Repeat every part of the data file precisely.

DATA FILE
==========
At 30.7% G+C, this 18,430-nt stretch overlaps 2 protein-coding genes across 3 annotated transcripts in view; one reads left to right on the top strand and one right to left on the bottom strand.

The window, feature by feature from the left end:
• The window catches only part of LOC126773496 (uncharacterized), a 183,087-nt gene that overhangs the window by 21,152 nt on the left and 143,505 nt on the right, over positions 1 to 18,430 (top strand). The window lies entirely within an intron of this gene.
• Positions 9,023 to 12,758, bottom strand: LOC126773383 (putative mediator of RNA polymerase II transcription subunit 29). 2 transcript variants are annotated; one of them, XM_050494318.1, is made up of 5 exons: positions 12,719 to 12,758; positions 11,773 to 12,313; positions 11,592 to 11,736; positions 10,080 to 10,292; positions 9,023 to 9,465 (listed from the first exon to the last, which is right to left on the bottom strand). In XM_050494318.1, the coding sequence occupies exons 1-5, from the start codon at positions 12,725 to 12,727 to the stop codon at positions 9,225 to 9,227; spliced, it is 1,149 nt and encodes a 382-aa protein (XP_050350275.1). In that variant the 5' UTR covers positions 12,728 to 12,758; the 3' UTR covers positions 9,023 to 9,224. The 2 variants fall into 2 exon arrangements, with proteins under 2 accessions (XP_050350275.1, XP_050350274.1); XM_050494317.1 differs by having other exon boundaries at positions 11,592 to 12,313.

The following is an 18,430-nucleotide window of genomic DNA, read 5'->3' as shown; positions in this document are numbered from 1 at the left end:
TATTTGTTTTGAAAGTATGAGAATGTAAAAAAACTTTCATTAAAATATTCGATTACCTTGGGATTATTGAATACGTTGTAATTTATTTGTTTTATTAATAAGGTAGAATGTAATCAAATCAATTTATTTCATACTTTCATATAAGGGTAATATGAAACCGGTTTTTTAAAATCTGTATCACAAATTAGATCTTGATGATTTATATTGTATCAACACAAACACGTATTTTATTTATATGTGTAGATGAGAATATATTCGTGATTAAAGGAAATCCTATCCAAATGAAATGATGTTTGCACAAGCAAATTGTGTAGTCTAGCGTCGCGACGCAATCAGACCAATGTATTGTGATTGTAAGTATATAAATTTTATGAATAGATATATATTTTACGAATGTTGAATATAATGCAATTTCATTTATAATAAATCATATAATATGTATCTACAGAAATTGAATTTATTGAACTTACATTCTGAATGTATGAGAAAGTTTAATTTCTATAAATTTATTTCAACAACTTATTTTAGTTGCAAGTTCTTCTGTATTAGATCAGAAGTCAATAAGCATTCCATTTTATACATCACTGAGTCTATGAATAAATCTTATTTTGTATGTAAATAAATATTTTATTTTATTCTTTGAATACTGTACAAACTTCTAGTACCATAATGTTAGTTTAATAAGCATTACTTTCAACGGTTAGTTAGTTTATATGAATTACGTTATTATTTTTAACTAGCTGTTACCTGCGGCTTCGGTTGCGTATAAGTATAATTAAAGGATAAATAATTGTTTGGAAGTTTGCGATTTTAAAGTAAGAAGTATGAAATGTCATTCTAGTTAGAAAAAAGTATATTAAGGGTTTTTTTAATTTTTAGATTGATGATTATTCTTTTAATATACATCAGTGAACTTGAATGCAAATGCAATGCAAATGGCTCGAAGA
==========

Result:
At 30.7% G+C, this 18,430-nt stretch overlaps 2 protein-coding genes across 3 annotated transcripts in view; one reads left to right on the top strand and one right to left on the bottom strand.

The window, feature by feature from the left end:
• The window catches only part of LOC126773496 (uncharacterized), a 183,087-nt gene that overhangs the window by 21,152 nt on the left and 143,505 nt on the right, over positions 1 to 18,430 (top strand). The window lies entirely within an intron of this gene.
• Positions 9,023 to 12,758, bottom strand: LOC126773383 (putative mediator of RNA polymerase II transcription subunit 29). 2 transcript variants are annotated; one of them, XM_050494318.1, is made up of 5 exons: positions 12,719 to 12,758; positions 11,773 to 12,313; positions 11,592 to 11,736; positions 10,080 to 10,292; positions 9,023 to 9,465 (listed from the first exon to the last, which is right to left on the bottom strand). In XM_050494318.1, the coding sequence occupies exons 1-5, from the start codon at positions 12,725 to 12,727 to the stop codon at positions 9,225 to 9,227; spliced, it is 1,149 nt and encodes a 382-aa protein (XP_050350275.1). In that variant the 5' UTR covers positions 12,728 to 12,758; the 3' UTR covers positions 9,023 to 9,224. The 2 variants fall into 2 exon arrangements, with proteins under 2 accessions (XP_050350275.1, XP_050350274.1); XM_050494317.1 differs by having other exon boundaries at positions 11,592 to 12,313.

The following is an 18,430-nucleotide window of genomic DNA, read 5'->3' as shown; positions in this document are numbered from 1 at the left end:
TATTTGTTTTGAAAGTATGAGAATGTAAAAAAACTTTCATTAAAATATTCGATTACCTTGGGATTATTGAATACGTTGTAATTTATTTGTTTTATTAATAAGGTAGAATGTAATCAAATCAATTTATTTCATACTTTCATATAAGGGTAATATGAAACCGGTTTTTTAAAATCTGTATCACAAATTAGATCTTGATGATTTATATTGTATCAACACAAACACGTATTTTATTTATATGTGTAGATGAGAATATATTCGTGATTAAAGGAAATCCTATCCAAATGAAATGATGTTTGCACAAGCAAATTGTGTAGTCTAGCGTCGCGACGCAATCAGACCAATGTATTGTGATTGTAAGTATATAAATTTTATGAATAGATATATATTTTACGAATGTTGAATATAATGCAATTTCATTTATAATAAATCATATAATATGTATCTACAGAAATTGAATTTATTGAACTTACATTCTGAATGTATGAGAAAGTTTAATTTCTATAAATTTATTTCAACAACTTATTTTAGTTGCAAGTTCTTCTGTATTAGATCAGAAGTCAATAAGCATTCCATTTTATACATCACTGAGTCTATGAATAAATCTTATTTTGTATGTAAATAAATATTTTATTTTATTCTTTGAATACTGTACAAACTTCTAGTACCATAATGTTAGTTTAATAAGCATTACTTTCAACGGTTAGTTAGTTTATATGAATTACGTTATTATTTTTAACTAGCTGTTACCTGCGGCTTCGGTTGCGTATAAGTATAATTAAAGGATAAATAATTGTTTGGAAGTTTGCGATTTTAAAGTAAGAAGTATGAAATGTCATTCTAGTTAGAAAAAAGTATATTAAGGGTTTTTTTAATTTTTAGATTGATGATTATTCTTTTAATATACATCAGTGAACTTGAATGCAAATGCAATGCAAATGGCTCGAAGA